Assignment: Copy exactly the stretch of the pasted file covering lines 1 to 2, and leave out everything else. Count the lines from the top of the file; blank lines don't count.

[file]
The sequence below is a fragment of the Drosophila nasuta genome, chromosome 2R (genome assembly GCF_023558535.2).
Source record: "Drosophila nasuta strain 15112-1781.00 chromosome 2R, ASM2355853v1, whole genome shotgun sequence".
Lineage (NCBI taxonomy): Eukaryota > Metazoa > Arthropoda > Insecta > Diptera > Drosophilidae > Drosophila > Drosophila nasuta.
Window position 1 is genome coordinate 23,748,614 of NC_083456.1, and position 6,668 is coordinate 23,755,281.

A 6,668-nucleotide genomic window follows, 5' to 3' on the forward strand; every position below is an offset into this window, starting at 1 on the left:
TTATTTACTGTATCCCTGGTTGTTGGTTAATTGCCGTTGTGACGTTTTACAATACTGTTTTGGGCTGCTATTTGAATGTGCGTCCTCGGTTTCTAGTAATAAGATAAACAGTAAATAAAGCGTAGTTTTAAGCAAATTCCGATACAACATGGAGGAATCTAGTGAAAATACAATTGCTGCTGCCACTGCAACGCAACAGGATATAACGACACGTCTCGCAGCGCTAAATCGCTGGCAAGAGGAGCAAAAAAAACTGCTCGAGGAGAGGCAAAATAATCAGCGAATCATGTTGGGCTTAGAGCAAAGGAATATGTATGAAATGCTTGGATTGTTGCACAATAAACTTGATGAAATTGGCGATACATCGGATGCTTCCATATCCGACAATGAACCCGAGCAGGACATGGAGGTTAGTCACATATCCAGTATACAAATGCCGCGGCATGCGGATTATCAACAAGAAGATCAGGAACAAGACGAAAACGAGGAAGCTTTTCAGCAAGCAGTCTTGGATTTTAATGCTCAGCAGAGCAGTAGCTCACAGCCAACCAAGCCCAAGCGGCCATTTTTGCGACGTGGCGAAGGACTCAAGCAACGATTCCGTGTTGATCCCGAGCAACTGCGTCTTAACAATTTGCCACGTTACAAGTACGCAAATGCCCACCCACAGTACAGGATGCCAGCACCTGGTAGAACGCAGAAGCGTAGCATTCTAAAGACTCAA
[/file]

The sequence below is a fragment of the Drosophila nasuta genome, chromosome 2R (genome assembly GCF_023558535.2).
Source record: "Drosophila nasuta strain 15112-1781.00 chromosome 2R, ASM2355853v1, whole genome shotgun sequence".